Shutterstock

It's the rare bipartisan issue.

Raw milk is in the political spotlight once again as the "food freedom" movement gains bipartisan support in Washington. While some Republicans, like former Texas Rep. Ron Paul, quietly fought the raw milk cause for years — demanding the federal government stay out of the nation's dairy consumption — as Politico reports a growing number of Democrats are co-sponsoring related measures, including Colorado Rep. Jared Polis and Maine Rep. Chellie Pingree.

Consumer rights, supporting small farms, food fads, and the demand for less regulation all mix together to form the heart of the food freedom movement. Kentucky Rep. Thomas Massie, a favorite among libertarians, recently introduced two bills concerning raw milk, including the wonderfully-named Interstate Milk Freedom Act of 2014, which supports the right of consumers to eat what they like, however unhealthy it may be. The bills would let consumers buy directly from producers, putting an end to the "criminalization of dairy farmers who offer raw milk," Massie said.

Given the strain in rebellious, anti-government strain in the raw milk battle, it's interesting that urbanite foodies (read: progressives) are also taking part in movement. Joel Salatin, who is something of a food and farm freedom celebrity, applauds the inclusion of "urban foodies" and environmentalists. “It does make for some very strange bedfellows,” he told Politico. "When I give speeches now, the room is half full of libertarians and half full of very liberal Democrats. The bridge is food."

Top image: South Dakota dairy farmer Trevor Gilkerson bottles raw milk on his family farm in January. (Eric Ladwehr/Associated Press)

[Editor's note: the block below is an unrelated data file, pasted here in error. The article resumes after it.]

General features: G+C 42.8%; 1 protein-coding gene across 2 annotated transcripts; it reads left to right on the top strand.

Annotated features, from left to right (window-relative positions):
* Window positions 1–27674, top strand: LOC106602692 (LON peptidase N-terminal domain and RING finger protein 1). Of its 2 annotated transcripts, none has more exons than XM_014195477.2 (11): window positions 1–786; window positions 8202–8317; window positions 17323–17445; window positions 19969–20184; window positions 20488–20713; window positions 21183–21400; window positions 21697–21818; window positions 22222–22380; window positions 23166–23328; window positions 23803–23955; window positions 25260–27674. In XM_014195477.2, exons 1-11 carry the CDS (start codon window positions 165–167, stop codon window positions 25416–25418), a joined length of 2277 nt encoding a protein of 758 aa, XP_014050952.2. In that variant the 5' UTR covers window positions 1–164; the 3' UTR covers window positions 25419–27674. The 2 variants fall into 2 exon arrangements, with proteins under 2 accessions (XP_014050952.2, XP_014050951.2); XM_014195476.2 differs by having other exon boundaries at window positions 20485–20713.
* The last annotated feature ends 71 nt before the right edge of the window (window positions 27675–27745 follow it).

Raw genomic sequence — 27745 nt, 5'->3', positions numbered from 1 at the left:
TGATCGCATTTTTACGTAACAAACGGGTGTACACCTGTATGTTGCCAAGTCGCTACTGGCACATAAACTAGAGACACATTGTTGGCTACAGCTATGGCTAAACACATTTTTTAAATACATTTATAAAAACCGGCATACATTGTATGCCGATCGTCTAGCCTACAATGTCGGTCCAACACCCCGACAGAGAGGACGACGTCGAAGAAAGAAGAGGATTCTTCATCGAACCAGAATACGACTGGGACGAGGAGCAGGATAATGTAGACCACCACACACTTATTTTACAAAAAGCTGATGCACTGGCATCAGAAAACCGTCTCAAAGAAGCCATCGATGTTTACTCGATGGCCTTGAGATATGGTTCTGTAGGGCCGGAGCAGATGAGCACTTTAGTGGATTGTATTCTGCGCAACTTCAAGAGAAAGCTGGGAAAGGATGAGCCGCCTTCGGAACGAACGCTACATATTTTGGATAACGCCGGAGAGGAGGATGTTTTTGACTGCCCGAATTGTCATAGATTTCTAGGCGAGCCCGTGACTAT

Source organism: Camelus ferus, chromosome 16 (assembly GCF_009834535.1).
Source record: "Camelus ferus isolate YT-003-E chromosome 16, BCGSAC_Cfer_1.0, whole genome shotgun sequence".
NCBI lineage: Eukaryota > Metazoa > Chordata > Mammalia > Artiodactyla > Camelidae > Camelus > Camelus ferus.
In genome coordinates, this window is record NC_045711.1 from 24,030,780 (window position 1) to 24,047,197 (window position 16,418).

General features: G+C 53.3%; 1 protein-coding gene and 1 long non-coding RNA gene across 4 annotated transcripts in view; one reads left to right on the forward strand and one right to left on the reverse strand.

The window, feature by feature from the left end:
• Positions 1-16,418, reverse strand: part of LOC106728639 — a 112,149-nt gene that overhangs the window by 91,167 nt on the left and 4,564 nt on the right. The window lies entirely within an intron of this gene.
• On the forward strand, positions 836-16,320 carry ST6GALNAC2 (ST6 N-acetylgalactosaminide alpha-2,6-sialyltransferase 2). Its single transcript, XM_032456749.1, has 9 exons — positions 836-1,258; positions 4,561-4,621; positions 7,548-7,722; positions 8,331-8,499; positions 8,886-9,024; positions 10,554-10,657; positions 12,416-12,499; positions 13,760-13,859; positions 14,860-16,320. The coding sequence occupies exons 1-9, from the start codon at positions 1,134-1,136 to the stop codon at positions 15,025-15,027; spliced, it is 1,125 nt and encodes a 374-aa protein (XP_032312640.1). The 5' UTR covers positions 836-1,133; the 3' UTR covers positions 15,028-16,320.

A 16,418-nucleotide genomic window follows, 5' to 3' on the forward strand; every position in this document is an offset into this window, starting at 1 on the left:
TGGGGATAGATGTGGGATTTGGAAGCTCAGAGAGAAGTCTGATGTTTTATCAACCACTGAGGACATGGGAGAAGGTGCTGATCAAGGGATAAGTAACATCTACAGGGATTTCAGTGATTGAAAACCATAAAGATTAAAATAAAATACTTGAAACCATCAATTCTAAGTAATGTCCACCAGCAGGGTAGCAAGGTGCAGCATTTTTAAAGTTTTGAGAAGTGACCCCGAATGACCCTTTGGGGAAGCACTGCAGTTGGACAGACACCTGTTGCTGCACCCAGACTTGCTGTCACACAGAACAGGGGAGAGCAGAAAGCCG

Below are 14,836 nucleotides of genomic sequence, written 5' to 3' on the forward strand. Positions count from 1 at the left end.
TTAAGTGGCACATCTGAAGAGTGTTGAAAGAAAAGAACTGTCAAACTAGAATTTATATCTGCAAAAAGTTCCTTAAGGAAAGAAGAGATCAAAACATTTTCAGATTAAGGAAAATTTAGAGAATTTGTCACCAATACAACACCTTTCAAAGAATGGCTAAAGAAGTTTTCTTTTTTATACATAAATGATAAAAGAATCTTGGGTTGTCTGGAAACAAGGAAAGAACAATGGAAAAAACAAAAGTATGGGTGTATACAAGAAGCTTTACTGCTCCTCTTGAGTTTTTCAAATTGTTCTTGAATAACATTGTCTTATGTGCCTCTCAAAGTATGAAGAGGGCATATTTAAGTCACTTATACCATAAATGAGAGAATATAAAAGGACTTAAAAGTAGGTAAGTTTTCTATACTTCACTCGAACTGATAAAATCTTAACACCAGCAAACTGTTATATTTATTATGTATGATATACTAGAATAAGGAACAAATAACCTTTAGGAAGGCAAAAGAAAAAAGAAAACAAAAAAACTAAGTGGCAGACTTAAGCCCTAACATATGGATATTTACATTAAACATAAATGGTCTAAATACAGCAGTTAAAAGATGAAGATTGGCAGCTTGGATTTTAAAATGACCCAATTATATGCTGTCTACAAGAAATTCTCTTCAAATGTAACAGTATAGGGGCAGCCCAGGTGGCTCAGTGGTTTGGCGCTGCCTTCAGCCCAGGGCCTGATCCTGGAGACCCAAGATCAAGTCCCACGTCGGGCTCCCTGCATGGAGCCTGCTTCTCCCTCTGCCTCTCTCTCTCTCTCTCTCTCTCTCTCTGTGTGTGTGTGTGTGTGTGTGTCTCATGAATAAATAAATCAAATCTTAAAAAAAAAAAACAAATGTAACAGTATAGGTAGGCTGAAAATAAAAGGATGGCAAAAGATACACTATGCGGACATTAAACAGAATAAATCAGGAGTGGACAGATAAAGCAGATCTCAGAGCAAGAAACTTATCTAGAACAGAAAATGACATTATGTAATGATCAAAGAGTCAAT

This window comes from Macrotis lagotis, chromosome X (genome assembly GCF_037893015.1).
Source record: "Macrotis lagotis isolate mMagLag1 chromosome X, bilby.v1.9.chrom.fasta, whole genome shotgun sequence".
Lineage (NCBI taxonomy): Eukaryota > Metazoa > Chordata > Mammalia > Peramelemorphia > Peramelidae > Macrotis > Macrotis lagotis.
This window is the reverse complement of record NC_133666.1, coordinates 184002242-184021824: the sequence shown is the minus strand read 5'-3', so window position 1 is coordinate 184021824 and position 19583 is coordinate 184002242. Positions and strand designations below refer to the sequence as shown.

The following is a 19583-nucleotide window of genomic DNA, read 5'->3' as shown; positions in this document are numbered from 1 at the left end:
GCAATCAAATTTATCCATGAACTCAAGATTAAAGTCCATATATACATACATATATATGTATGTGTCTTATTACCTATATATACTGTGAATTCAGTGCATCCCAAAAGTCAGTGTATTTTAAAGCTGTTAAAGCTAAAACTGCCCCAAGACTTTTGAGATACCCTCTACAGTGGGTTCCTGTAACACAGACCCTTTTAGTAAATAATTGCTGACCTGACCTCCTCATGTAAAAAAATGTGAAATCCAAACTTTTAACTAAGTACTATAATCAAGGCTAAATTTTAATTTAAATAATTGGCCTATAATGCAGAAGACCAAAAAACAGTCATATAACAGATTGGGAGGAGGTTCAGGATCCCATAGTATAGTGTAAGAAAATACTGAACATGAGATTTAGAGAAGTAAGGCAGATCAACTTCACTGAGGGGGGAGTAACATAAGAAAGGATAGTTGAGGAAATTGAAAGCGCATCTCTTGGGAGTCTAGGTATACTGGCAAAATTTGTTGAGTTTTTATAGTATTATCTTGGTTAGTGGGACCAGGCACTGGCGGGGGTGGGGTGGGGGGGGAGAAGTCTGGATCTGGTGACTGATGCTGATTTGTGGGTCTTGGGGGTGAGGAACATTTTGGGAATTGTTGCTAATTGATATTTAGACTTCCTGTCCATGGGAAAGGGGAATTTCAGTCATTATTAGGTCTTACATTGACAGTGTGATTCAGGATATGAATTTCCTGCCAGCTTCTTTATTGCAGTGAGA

Raw milk supporters claim there are boundless health benefits — as long as the milk-producing cows are healthy — including components that strengthen the immune system. But raw milk by definition skips the pasteurization process, meaning the end product could contain E. coli and salmonella bacteria. States are currently allowed to regulate the sale of raw milk within their own borders, but the Centers for Disease Control and Prevention have reported that 75 percent of raw milk disease outbreaks have come from the 21 states where its legal to sell non-pasteurized products. Still, despite the health risks, it sounds a little bit safer than the anti-vaccine movement.

Top image: Valentyn Volkov/Shutterstock.com

This post originally appeared on The Wire.

About the Author

Most Popular

  1. photo: Cranes on the skyline in Oakland, California
    Life

    How to Make a Housing Crisis

    The new book Golden Gates details how California set itself up for its current affordability crunch—and how it can now help build a nationwide housing movement.

  2. Life

    Why Amsterdam May Clamp Down on Weed and Sex Work

    Proposals to ban cannabis for tourists and relocate the red-light district would dramatically reshape the city’s anything-goes image.

  3. animated illustration: cars, bikes, scooters and drones in motion.
    Transportation

    This City Was Sick of Tech Disruptors. So It Decided to Become One.

    To rein in traffic-snarling new mobility modes, L.A. needed digital savvy. Then came a privacy uproar, a murky cast of consultants, and a legal crusade by Uber.

  4. photo: bicyclists in Paris during a transit strike in December.
    Transportation

    Paris Mayor: It's Time for a '15-Minute City'

    In her re-election campaign, Mayor Anne Hidalgo says that every Paris resident should be able to meet their essential needs within a short walk or bike ride.

  5. A photo of a police officer in El Paso, Texas.
    Equity

    What New Research Says About Race and Police Shootings

    Two new studies have revived the long-running debate over how police respond to white criminal suspects versus African Americans.

×